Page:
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Sharpening The Graver

From Horology magazine, December, 1937

Sharpening The Graver
By Harold C. Kelly 
Member National Technical Board, U. H. A. of A.

Sharpening the graver does not seem to be given the attention by the average horologist that it should. We have seen workmen trying to cut a square shoulder pivot with a graver having a point like a wire nail. Naturally their work was unsuccessful yet these workmen did not reflect on the fact that possibly the graver was at fault.

The graver must have a sharp point.  Even the best gravers cannot retain a keen edge very long while cutting tempered steel. Therefore keep a sharpening stone handy and make frequent use of it.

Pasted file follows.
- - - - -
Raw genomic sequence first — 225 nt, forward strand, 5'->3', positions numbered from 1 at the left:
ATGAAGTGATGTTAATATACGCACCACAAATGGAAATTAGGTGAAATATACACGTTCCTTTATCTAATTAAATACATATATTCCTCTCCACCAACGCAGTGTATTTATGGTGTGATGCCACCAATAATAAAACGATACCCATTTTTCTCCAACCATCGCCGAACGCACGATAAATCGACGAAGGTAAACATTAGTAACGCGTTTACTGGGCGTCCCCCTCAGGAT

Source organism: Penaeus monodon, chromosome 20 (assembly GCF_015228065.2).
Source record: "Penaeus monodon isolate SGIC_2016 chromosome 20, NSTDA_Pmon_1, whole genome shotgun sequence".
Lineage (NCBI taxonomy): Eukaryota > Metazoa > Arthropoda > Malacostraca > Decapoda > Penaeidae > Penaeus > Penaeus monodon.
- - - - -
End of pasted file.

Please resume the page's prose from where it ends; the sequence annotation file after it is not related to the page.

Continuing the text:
Many workmen use an emery or carborundum wheel to grind gravers. This should never be done as the point of the graver is frequently slightly softened and this point is the most important part.  Instead we use two stones, a soft Arkansas stone and a hard Arkansas stone.  The soft stone is for rapid cutting and the hard stone is for the final finishing.

It is a good plan to have a large supply of gravers so if the point breaks off of the graver in use we may take another and go ahead with the job. We may sharpen all of the gravers later at one time.

The angle to which a graver is ground varies with different workmen; the essential factor, however, is that the graver is sharp. Figure 1 shows the angle usually adopted. This angle. gives a strong point and produces smooth work.  After grinding the face to the angle desired, move the sides on the stone in the direction shown by the double arrow. If sharpened in this manner a smooth cut is produced.

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